Rachie3879’s #CBR5 Review #16: Scruples by Judith Krantz

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Judith Krantz’s Scruples is the story of Wilhemina “Billy” Winthrop and her journey from a lonely childhood in post-war Boston to incredible success and wealth in marriage and business in Los Angeles in the late 1970s. Along the way Billy befriends Peter “Spider” Elliott and Valentine O’Neill, two incredibly different but talented individuals who help turn Billy’s fashion house Scruples into one of the most successful clothing stores in the country.

The name Judith Krantz was known to me just having been a child of the 1980s, but I’d never really given her writing much thought. I am a regular reader of the Fug Girls’ fashion blog (www.gofugyourself.com) and they kept raving about it so I finally added it to my list. I had some expectations just judging from the girls’ obvious adoration of melodrama (especially in the form of 1980s soap operas). What I read was quite different from what I expected, and if I’m being honest, a little disappointing. Don’t get me wrong the book was ok; it’s just not what I thought I was getting into.

There’s nothing really wrong with Scruples. The writing is on par with other novels of its ilk. There was a surprisingly prolific sprinkling of some salty language that surprised me, but it wasn’t offensive. I’m not sure if this is how men talked in the 70s (constant and frequent use of the word ‘pussy’ for example), or if it’s how Krantz figured she’d cause a stir with her readers. There’s a lot more sex than I assumed there would be – and graphically described! I can see now why girlfriends grinned when I mentioned reading it. There’s quite a few of my acquaintance that picked up their mothers’ copies during their pre-teen years and were quite astonished to learn what really goes on in bed with a man. My mother wasn’t really into Krantz – the sexiest she got was Sidney Sheldon but I can sympathize with the experience and enjoyed thinking about that while reading this.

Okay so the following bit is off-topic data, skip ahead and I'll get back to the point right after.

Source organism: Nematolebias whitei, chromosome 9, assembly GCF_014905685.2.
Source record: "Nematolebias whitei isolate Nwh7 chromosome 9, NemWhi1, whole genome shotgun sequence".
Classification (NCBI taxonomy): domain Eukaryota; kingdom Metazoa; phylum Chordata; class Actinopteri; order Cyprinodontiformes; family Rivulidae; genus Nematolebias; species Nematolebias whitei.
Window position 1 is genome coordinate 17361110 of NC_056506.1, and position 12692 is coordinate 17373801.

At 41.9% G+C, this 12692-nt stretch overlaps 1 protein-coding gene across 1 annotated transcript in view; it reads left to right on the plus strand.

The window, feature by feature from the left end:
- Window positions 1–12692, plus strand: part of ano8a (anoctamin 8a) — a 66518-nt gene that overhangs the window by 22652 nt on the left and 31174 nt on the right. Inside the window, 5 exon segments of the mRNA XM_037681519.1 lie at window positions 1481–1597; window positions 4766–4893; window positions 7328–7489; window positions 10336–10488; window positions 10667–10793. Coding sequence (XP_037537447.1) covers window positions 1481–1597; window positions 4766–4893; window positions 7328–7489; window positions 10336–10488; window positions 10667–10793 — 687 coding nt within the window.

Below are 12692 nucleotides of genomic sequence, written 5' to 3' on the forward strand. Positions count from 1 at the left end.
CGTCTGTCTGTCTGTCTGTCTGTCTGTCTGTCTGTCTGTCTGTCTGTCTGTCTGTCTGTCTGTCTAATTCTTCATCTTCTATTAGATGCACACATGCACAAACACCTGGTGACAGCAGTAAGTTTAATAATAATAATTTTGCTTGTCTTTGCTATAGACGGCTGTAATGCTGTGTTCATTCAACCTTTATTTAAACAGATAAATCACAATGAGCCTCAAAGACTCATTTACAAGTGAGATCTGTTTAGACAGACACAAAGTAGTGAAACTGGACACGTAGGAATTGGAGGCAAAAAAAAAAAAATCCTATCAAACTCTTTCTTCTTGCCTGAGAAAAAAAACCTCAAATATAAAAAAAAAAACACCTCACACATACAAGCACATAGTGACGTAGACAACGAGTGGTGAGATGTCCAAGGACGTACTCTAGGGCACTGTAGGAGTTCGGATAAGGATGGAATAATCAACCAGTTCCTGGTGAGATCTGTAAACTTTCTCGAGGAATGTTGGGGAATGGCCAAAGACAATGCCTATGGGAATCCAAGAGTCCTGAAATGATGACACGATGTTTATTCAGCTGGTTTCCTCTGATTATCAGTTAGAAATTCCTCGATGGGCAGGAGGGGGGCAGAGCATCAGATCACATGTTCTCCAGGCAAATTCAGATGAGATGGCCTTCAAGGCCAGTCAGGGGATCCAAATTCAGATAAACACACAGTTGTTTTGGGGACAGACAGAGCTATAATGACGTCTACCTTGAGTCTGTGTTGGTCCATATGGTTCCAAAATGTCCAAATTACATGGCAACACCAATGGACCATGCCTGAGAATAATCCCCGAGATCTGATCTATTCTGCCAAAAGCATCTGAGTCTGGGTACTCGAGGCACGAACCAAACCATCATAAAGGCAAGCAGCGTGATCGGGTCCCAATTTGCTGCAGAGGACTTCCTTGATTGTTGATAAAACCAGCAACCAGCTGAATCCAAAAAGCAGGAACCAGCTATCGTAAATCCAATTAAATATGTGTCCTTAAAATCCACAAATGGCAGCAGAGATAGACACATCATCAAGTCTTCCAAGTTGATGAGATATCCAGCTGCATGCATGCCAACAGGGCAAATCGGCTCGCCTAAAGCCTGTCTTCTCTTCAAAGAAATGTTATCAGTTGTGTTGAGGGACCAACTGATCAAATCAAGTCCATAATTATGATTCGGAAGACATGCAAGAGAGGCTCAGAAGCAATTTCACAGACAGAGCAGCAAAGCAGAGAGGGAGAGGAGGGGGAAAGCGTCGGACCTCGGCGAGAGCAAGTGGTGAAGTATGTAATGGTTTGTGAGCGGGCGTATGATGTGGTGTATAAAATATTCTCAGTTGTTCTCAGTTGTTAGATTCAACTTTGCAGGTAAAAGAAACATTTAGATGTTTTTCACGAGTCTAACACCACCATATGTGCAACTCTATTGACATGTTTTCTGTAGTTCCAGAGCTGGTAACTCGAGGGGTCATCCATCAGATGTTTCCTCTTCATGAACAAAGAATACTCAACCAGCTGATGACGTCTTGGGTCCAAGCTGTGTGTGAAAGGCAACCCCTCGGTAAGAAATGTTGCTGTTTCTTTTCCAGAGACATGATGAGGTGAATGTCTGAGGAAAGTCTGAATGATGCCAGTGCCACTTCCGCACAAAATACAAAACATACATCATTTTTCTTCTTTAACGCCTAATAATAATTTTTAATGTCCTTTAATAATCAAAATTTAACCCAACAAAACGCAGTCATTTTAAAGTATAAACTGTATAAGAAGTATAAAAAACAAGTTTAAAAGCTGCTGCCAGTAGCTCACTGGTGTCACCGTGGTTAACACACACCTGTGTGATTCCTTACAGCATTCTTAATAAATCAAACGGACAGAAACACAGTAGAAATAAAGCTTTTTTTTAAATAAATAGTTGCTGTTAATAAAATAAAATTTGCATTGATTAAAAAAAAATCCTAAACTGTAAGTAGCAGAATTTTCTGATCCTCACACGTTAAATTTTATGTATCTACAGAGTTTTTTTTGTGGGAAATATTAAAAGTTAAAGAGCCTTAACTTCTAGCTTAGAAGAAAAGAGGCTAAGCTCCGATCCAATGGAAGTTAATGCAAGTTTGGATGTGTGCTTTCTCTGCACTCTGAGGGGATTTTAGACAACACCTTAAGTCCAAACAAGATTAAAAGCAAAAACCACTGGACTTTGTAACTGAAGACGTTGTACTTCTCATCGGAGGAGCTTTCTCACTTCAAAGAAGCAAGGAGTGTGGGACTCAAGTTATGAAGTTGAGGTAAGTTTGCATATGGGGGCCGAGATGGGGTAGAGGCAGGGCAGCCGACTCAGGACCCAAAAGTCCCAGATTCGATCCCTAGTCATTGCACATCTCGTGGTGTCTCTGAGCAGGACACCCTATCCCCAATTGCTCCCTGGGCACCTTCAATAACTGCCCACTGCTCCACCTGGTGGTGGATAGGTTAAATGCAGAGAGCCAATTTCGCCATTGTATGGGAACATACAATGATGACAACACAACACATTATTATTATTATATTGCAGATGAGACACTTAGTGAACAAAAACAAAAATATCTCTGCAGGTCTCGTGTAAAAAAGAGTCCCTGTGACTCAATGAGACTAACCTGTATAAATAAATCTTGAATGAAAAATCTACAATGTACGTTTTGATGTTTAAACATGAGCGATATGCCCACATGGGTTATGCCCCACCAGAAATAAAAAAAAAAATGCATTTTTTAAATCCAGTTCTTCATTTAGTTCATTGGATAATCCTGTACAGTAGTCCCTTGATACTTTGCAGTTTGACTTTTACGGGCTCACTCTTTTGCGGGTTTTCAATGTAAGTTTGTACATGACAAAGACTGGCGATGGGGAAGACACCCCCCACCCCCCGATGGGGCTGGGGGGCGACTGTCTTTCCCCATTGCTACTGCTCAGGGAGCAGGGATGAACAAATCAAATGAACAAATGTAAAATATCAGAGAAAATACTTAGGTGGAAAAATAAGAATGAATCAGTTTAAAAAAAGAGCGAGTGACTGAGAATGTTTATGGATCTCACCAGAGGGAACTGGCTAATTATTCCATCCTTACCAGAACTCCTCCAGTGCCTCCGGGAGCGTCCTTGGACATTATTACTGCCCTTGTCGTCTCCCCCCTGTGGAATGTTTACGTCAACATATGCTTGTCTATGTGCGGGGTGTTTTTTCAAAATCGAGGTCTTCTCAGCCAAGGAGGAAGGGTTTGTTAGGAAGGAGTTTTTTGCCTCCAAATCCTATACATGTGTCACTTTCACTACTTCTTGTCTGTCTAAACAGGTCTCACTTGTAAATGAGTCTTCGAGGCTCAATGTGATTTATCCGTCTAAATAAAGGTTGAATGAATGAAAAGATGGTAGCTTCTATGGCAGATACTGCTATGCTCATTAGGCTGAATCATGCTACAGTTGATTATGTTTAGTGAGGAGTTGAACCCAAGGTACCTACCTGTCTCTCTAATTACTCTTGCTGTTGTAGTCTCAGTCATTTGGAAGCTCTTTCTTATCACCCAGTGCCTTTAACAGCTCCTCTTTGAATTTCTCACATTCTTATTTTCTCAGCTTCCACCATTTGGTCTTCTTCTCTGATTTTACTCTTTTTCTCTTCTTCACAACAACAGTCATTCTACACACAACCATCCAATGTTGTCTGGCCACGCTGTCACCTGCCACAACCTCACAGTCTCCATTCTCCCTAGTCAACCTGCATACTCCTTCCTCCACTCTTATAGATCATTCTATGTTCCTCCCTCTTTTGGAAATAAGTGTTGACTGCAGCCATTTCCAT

I didn’t really get attached to any of the characters and I’m not really sure why. I liked most of them well enough, but each one had enough flaws that I stopped really caring what happened to them. Billy is the star of the novel and I really didn’t care for her or care if she succeeded. She’s sort of painted as this strong, defiant woman but she’s far from it. She’s only incredibly wealthy because she married a man many years her senior when she was 21 and inherited his great estate when he died nearly a decade later. She grows up sullen and resentful of perceived exclusion and only gets really happy when she loses a ton of weight during her time living in Paris after high school. This definitely seemed rather dated an idea – that a woman can only be happy if she’s really thin and can’t enjoy food for the rest of her life. She meets and marries a man she considers the love of her life and that may be true, but she can’t stand that she cannot always get her way with him. She’s a 35-yr-old spoiled toddler with little to no impulse control.

Spider and Valentine are better but not much. Spider is photographer cum stylist who loves women so much he can’t stop sleeping with them. Valentine is the daughter of an assistant to a coutourier in Paris, and full of stereotypes. She’s probably the worst-written character in the novel. Her father was an Irish immigrant to the US. Her mother is French. So naturally, she has red hair, a fiery temper and starts ranting in French when she’s angry.

The novel is also just too long. Krantz is overly descriptive, probably in an effort to accurately convey the opulence of Billy’s lifestyle and business. This pushes what could be a quick beach read into a 500+ page extravaganza. Actually that’s all I really needed to say about this. Long story short (too late): It was ok, but what I thought was going to be an entertaining beach read ended up taking me over two weeks to finish.

2 thoughts on “Rachie3879’s #CBR5 Review #16: Scruples by Judith Krantz

  1. I think I’ll stick with my memories of the book from reading it as a teenager. I loved Spider at the time and, as I recall, the love scenes were very eye-opening and educational

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